Select Committee on Transport, Local Government and the Regions Memoranda


Memorandum from the Garden History Society (PGP 11)

THE PLANNING GREEN PAPER

  The Garden History Society is the national amenity society for the study and protection of historic parks and gardens, and since 1995 has been a statutory consultee on planning applications affecting sites on the English Heritage Register of parks and gardens of special historic interest. We will refer to the subjects you set out in the press notice, although we are also particularly keen to raise some questions on the subject of statutory and non-statutory consultees.

Statutory and non-statutory consultees

  We would like Ministers to explain on what basis the Green Paper asserts that consultees are "a major source of delay". We are not aware of any survey or research data to back up this assertion. The only research we have taken part in (David Tyldesley Associates for English Heritage, "Historic Parks and Gardens: a Review of Consultation Procedures in the Planning System", March 1998) indicates no such delay.

  Consulting amenity societies does not contribute to delay for the simple reason that authorities do not have to await their comments before making decisions. The majority of consultation-letters make quite clear that if no response is forthcoming within a stated time (between 14 and 28 days) the authority will proceed to make a decision on the basis that we have no comment to make. It may be true in the case of statutory consultees who advise on health and safety or who operate a parallel consent scheme, but in our case it is quite untrue that "most planning authorities will not take a decision in the absence of advice from a statutory consultee" (5.30). To us, this reads like buck-passing by an over-stretched and demoralised planning profession.

  Where consultee comments lead to delay is where they represent convincing, planning arguments about the shortcomings of an application which then need to be addressed. While we are quite prepared to acknowledge that our performance could improve, we would like to retort that delay is frequently caused by inadequately prepared applications from developers or by bureaucratic delays within planning authorities.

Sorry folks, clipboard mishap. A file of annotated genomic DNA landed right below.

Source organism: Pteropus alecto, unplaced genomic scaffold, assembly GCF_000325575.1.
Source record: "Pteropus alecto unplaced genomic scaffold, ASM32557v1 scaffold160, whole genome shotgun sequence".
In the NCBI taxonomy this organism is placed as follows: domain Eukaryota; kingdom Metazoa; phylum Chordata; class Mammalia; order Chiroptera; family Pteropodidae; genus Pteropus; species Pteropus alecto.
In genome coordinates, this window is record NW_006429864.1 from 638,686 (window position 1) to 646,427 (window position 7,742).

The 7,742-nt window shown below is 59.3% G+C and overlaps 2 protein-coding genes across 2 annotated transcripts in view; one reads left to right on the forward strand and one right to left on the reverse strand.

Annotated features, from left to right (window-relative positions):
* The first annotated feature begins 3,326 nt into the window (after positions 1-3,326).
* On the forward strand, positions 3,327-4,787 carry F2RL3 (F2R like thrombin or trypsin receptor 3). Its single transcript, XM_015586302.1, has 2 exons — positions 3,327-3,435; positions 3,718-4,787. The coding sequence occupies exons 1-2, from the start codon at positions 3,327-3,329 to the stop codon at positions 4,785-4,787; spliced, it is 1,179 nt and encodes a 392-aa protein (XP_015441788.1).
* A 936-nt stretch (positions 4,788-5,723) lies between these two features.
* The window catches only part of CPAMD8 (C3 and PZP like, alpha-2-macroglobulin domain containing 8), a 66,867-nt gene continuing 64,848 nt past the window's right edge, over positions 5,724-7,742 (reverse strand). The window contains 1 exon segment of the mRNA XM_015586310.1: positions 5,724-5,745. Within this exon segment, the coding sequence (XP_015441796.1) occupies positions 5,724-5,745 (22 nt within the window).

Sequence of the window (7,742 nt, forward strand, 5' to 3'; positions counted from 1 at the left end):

We have no idea where Government came up with the assertion that "these bodies do not currently prioritise such work" (5.31)—it certainly was not from any national amenity society we know. In fact the opposite is true: the bulk of our professional efforts are directed precisely at dealing with statutory casework, as required by English Heritage in giving us a grant.

  It is far from clear who the statutory and non-statutory consultees referred to in the Green Paper actually are, but from discussions with DTLR officials, it seems likely that they include the national amenity societies, along with other local and national civic societies and conservation bodies. We are shocked by the attack on the local and national amenity sector in this part of the Green Paper, a sector which for well over a hundred years has pioneered the protection of the historic environment and the cherished local scene. We suspect that it is based on nothing more than the prejudices of developers and the excuses of planners, and is unwarranted and ill-founded.

  We would ask the Committee to note the irrational and aggressive nature of these paragraphs, and recommend that further research is needed to justify them and any subsequent action. A full public consultation should precede any final proposals.

The case for the Garden History Society

  We appreciate the Government's desire to speed up the planning decision-making process but we are concerned that the suggestion in the Green Paper that statutory consultees be cut back to those whose advice relates to health and safety or who operate a parallel consent system is too sweeping. In particular, we are concerned that the role of the GHS has not been fully understood.

  The GHS is a statutory consultee under the terms of a 1995 Direction, which for ease of reference is reproduced in DoE Circular 9/95. This was introduced by the Government in recognition of several facts:

    —  In the wake of the completion of the English Heritage Register of parks and gardens as a purely advisory document, there was little or no monitoring about subsequent development proposals which might harm those parks and gardens.

    —  As an interest of acknowledged importance it was desirable that registered parks and gardens be monitored.

    —  English Heritage did not have the capacity to monitor Grade II sites, representing some 60 per cent of registered sites.